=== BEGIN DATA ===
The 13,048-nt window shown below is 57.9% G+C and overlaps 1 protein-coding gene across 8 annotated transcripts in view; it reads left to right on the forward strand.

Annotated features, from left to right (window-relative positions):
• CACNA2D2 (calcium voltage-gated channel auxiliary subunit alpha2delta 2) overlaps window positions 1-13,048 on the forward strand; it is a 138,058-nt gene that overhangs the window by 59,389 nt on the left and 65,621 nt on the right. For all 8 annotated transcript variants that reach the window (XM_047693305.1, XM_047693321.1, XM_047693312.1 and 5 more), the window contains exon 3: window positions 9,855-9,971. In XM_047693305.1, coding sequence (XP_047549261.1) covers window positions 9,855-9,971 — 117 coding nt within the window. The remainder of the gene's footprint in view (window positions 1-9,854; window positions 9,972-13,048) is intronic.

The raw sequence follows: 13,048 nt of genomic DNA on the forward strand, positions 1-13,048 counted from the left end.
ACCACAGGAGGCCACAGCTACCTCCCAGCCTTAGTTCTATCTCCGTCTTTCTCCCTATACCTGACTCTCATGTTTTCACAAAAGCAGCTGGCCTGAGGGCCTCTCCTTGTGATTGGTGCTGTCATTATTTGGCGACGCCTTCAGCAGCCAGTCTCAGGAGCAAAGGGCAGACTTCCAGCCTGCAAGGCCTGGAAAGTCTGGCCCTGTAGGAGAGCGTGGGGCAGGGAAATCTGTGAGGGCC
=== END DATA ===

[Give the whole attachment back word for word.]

The 13,048-nt window shown below is 57.9% G+C and overlaps 1 protein-coding gene across 8 annotated transcripts in view; it reads left to right on the forward strand.

Annotated features, from left to right (window-relative positions):
• CACNA2D2 (calcium voltage-gated channel auxiliary subunit alpha2delta 2) overlaps window positions 1-13,048 on the forward strand; it is a 138,058-nt gene that overhangs the window by 59,389 nt on the left and 65,621 nt on the right. For all 8 annotated transcript variants that reach the window (XM_047693305.1, XM_047693321.1, XM_047693312.1 and 5 more), the window contains exon 3: window positions 9,855-9,971. In XM_047693305.1, coding sequence (XP_047549261.1) covers window positions 9,855-9,971 — 117 coding nt within the window. The remainder of the gene's footprint in view (window positions 1-9,854; window positions 9,972-13,048) is intronic.

The raw sequence follows: 13,048 nt of genomic DNA on the forward strand, positions 1-13,048 counted from the left end.
ACCACAGGAGGCCACAGCTACCTCCCAGCCTTAGTTCTATCTCCGTCTTTCTCCCTATACCTGACTCTCATGTTTTCACAAAAGCAGCTGGCCTGAGGGCCTCTCCTTGTGATTGGTGCTGTCATTATTTGGCGACGCCTTCAGCAGCCAGTCTCAGGAGCAAAGGGCAGACTTCCAGCCTGCAAGGCCTGGAAAGTCTGGCCCTGTAGGAGAGCGTGGGGCAGGGAAATCTGTGAGGGCC